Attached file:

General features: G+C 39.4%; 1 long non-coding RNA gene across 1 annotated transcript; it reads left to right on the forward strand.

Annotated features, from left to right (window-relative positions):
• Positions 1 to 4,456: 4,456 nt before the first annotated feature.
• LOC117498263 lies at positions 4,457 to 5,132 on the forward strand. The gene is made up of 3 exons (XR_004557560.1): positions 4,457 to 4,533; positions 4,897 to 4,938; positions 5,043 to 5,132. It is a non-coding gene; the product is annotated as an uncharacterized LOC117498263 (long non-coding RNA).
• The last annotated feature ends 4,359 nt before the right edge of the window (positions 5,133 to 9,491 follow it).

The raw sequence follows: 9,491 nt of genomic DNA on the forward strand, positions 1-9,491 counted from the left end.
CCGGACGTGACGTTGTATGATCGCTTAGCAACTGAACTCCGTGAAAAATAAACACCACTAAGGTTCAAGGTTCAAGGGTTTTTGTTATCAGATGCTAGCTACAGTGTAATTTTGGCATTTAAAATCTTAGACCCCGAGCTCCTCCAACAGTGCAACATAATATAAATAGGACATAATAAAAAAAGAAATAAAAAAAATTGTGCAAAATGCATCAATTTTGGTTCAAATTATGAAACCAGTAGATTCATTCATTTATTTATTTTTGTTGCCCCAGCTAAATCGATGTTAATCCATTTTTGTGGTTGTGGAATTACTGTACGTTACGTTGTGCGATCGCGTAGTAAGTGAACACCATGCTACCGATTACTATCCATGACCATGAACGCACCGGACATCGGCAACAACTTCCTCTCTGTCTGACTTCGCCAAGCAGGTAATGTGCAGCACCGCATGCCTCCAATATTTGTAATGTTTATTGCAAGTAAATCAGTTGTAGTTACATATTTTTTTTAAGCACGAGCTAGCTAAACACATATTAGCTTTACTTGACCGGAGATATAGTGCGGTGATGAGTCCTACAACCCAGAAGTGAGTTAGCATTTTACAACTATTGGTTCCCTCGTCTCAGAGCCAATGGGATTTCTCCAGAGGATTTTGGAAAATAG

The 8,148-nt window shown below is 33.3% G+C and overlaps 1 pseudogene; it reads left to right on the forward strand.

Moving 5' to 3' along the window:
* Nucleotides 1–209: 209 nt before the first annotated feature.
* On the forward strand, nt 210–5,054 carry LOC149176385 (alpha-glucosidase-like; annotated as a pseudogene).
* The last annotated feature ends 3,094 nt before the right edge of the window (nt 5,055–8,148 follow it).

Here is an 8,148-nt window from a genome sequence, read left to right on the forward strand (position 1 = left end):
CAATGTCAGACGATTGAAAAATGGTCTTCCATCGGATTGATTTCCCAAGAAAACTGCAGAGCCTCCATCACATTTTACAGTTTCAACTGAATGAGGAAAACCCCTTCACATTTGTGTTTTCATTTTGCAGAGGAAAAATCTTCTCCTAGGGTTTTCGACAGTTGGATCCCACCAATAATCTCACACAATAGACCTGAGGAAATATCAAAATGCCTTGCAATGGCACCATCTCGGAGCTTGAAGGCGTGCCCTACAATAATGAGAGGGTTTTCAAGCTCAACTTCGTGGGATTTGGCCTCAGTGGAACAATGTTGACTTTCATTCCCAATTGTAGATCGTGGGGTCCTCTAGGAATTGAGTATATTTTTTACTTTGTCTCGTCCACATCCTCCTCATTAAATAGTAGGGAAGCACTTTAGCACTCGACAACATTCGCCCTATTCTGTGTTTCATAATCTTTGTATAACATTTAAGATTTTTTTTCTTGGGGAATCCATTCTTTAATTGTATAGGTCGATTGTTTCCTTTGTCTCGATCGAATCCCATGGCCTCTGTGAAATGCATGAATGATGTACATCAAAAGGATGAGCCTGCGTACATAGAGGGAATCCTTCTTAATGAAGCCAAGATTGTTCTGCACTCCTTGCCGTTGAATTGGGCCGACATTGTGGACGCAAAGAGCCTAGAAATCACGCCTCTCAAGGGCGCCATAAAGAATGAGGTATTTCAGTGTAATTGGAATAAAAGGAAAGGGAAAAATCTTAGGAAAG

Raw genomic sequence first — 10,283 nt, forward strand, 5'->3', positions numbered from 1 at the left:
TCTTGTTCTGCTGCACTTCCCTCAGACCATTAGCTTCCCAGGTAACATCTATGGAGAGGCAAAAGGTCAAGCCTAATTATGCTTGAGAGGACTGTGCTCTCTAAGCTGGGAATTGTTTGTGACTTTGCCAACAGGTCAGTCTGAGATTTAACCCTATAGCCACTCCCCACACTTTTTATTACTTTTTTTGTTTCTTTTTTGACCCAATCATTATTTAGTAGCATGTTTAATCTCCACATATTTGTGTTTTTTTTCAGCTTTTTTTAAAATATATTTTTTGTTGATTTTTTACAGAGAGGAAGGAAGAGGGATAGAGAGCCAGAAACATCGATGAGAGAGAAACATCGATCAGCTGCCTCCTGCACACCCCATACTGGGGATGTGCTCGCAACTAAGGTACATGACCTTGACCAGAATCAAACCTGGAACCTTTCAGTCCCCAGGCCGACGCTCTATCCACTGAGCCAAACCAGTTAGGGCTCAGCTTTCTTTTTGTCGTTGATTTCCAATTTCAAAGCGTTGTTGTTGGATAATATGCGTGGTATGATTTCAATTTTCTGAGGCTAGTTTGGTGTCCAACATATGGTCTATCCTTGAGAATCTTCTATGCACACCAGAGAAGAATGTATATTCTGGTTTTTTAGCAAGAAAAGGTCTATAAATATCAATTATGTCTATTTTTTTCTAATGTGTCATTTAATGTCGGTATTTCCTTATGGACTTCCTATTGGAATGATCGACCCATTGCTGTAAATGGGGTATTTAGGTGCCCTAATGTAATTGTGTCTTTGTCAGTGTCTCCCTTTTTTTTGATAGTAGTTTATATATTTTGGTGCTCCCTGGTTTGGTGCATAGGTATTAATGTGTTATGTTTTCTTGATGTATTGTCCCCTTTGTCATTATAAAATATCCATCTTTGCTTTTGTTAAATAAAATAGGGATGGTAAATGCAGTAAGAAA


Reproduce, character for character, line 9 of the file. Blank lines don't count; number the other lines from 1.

Moving 5' to 3' along the window: